Besides the FTO genes and APO B, SNPs in various genes such as MC4R, SH2B1, MTCH2, SEC16B etc. have been found to be associated with obesity.[4] Although many of these genetic variations are found in populations all over the world, there are also variations unique to certain races or populations.[4]

Ethics[edit]

To put nutrigenomics into practice, genetic test is required as it act as the reference for diagnosis. As the subject is recently commercialized by companies which sells direct to customer (DTC) genetics tests, as well as being applied by related professionals (such as dietic practitioners), there have been increased awareness in the use of these information.[7]

These concerns include but not limited to the lack of analytical and clinical validity of genetic tests; emotional distress of consumers; and other social concerns.[7]

Privacy[edit]

One of the major concerns regarding genetic tests would be privacy issue. There are concerns on who has the right to have access to test results. Abuse of these tests could result in discrimination. For example, genetic information might be used by insurance companies to risk rate their clients.[8]

Medical claims[edit]

One of the possible ethical concerns arise would be private companies providing unverified information regarding test results. For example, there are concerns on test-providing companies making unproven medical claims, as well as selling unnecessary or over-priced supplements.[8] Interpretations on genetic test results needs to be handled very carefully. Misinterpretation could possibly mislead patients and hence false medical claims are made. Misleading and/or inaccurate information may as well undermine customers' ability to make informed decisions.[9]

Validity of nutrigenomic tests[edit]

Nutrigenomics is the study in interactions between one's genetics and nutrition. In order to make accurate interpretations on genetic test results, sufficient genetic and nutritional knowledge is necessary for practitioner. However, there are currently no regulations limiting who could perform these tests. On the other hand, nutrigenomics practitioners are currently not a licensed profession. Therefore, there are concerns on the validity of consultation providing by private companies on genetic test results.[8] In other words, there are concerns on how well does these companies (who sell this service) interpret test result, and the validity of these interpretations have been questioned.

See also[edit]

References[edit]

  1. ^ Rawson, N. (October 24, 2008). "Nutrigenomics Boot Camp: Improving Human Performance through Nutrigenomic Discovery. A Supply Side West VendorWorks Presentation". Las Vegas, Nevada. 
  2. ^ a b c Müller M, Kersten S. (2003). "Nutrigenomics: Goals and Perspectives.". Nature Reviews Genetics 4. 315 -322.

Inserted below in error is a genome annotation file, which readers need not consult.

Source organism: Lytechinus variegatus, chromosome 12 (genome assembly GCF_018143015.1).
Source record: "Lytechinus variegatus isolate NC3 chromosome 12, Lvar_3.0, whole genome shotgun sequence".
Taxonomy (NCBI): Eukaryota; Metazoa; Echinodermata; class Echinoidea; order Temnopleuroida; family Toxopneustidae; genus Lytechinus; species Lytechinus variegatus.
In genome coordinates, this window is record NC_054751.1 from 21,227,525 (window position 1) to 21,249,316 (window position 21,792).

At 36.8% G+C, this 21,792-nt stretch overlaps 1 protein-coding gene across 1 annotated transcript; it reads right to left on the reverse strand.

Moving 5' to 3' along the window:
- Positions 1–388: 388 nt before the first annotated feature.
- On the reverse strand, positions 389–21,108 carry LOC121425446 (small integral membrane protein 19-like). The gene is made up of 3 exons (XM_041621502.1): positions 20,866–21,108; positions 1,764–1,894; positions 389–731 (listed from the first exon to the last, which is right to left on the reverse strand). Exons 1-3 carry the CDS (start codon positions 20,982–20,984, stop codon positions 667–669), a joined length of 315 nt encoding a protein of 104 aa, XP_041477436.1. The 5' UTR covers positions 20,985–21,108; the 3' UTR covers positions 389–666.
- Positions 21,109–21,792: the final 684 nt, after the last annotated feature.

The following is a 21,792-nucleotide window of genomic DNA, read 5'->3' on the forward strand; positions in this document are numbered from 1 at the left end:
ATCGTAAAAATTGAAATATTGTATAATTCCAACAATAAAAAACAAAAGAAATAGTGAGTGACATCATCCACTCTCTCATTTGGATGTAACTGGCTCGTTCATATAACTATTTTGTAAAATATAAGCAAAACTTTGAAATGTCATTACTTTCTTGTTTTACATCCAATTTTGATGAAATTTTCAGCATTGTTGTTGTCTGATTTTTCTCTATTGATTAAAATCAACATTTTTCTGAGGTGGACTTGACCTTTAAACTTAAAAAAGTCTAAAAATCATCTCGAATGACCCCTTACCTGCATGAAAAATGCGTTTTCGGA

3. ^ Astley, Sian B. (Oct 2007). "An introduction to nutrigenomics developments and trends.". Genes Nutr. 2 (1): 11–13. doi:10.1007/s12263-007-0011-z. PMC 2474912. PMID 18850130. 
  4. ^ a b c d e f g Doo, Miae; Kim, Yangha (2015-03-01). "Obesity: interactions of genome and nutrients intake". Preventive Nutrition and Food Science 20 (1): 1–7. doi:10.3746/pnf.2015.20.1.1. ISSN 2287-1098. PMC 4391534. PMID 25866743. 
  5. ^ Sonestedt, Emily; Roos, Charlotta; Gullberg, Bo; Ericson, Ulrika; Wirfält, Elisabet; Orho-Melander, Marju (2009-11-01). "Fat and carbohydrate intake modify the association between genetic variation in the FTO genotype and obesity". The American Journal of Clinical Nutrition 90 (5): 1418–1425. doi:10.3945/ajcn.2009.27958. ISSN 1938-3207. PMID 19726594. 
  6. ^ Phillips, Catherine M.; Goumidi, Louisa; Bertrais, Sandrine; Field, Martyn R.; McManus, Ross; Hercberg, Serge; Lairon, Denis; Planells, Richard; Roche, Helen M. (2011-02-01). "Gene-nutrient interactions and gender may modulate the association between ApoA1 and ApoB gene polymorphisms and metabolic syndrome risk". Atherosclerosis 214 (2): 408–414. doi:10.1016/j.atherosclerosis.2010.10.029. ISSN 1879-1484. PMID 21122859. 
  7. ^ a b Ries, Nola M.; Castle, David (2008-11-30). "Nutrigenomics and Ethics Interface: Direct-to-Consumer Services and Commercial Aspects". OMICS: A Journal of Integrative Biology 12 (4): 245–250. doi:10.1089/omi.2008.0049. ISSN 1536-2310. 
  8. ^ a b c Castle, David; Ries, Nola M. (2007-09-01). "Ethical, legal and social issues in nutrigenomics: The challenges of regulating service delivery and building health professional capacity". Mutation Research/Fundamental and Molecular Mechanisms of Mutagenesis. Nutrigenomics 622 (1–2): 138–143. doi:10.1016/j.mrfmmm.2007.03.017. 
  9. ^ Samuel, G. N.; Jordens, C. F. C.; Kerridge, I. (2010-03-01). "Direct-to-consumer personal genome testing: ethical and regulatory issues that arise from wanting to ‘know’ your DNA". Internal Medicine Journal 40 (3): 220–224. doi:10.1111/j.1445-5994.2010.02190.x. ISSN 1445-5994. 

Further reading[edit]